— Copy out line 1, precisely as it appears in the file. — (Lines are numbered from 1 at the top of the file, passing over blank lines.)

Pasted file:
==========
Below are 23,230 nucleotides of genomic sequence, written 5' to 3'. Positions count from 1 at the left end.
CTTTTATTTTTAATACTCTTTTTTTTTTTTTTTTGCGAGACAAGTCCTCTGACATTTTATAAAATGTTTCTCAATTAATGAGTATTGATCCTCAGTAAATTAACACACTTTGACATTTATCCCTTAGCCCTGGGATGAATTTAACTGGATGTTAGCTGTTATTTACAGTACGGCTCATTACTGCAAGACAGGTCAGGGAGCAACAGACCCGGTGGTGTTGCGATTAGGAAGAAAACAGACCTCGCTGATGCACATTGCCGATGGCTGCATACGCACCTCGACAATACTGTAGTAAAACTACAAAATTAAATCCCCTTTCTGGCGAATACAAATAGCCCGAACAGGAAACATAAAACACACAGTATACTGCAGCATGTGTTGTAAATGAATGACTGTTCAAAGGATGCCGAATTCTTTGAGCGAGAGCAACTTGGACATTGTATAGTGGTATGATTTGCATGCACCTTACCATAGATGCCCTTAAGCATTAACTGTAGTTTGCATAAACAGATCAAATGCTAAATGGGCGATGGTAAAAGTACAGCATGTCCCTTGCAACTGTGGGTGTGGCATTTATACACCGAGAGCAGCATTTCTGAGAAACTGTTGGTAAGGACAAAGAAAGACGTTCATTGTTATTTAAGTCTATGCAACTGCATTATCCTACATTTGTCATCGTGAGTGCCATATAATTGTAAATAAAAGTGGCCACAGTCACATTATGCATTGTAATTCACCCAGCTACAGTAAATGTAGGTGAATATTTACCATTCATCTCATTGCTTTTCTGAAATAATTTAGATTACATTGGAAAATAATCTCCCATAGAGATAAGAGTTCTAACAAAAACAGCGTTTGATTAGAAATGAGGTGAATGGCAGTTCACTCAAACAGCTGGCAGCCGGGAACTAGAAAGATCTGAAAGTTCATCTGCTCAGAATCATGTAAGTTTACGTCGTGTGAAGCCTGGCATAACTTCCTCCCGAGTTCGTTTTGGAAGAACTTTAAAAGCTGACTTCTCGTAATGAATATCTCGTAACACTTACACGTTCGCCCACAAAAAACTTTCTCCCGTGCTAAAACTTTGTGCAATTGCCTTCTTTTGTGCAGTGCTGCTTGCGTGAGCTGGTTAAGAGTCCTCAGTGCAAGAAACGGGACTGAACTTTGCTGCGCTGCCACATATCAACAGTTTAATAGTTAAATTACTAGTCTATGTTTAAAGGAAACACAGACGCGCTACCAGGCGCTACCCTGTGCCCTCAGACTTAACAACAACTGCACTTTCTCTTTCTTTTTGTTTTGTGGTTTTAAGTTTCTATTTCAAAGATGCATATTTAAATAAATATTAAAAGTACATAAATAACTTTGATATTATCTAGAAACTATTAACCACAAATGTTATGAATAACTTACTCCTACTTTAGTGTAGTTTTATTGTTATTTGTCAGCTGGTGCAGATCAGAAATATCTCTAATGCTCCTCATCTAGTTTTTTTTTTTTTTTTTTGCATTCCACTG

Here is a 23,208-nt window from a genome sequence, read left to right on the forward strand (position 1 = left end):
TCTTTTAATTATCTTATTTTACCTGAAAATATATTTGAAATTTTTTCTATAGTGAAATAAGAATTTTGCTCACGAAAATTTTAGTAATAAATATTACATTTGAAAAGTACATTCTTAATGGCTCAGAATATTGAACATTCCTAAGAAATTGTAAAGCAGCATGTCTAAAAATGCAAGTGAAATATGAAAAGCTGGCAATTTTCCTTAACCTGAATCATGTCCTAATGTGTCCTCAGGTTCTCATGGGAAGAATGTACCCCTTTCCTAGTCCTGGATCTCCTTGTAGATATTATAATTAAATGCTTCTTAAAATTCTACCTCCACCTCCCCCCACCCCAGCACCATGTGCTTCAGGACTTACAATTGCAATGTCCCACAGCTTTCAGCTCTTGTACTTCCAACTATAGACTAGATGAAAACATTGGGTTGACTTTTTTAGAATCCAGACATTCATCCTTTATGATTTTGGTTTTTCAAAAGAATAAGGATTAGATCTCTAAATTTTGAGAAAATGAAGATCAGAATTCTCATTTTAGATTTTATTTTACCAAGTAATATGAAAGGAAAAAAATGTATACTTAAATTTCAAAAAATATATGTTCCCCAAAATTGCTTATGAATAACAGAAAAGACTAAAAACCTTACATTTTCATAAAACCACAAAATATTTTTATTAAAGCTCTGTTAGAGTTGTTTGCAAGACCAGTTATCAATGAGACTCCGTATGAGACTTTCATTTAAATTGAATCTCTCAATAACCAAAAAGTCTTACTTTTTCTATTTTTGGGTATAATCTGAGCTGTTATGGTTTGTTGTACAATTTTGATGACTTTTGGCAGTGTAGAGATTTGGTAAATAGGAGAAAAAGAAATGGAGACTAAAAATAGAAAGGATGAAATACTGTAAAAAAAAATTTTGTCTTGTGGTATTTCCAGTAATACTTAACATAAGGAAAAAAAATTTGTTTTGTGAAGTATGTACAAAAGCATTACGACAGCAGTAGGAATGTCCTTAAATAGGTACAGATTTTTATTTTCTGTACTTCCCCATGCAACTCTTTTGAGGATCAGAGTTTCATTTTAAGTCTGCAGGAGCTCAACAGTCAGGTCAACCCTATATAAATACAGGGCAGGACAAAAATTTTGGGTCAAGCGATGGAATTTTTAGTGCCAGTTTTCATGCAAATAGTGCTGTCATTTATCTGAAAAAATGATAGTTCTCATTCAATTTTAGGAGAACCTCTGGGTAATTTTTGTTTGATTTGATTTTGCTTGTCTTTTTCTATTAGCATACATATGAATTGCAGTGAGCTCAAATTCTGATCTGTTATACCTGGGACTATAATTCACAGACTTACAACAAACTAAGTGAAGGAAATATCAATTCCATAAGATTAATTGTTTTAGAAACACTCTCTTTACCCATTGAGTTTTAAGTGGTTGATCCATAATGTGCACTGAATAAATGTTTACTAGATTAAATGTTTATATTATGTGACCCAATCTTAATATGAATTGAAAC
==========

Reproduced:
Below are 23,230 nucleotides of genomic sequence, written 5' to 3'. Positions count from 1 at the left end.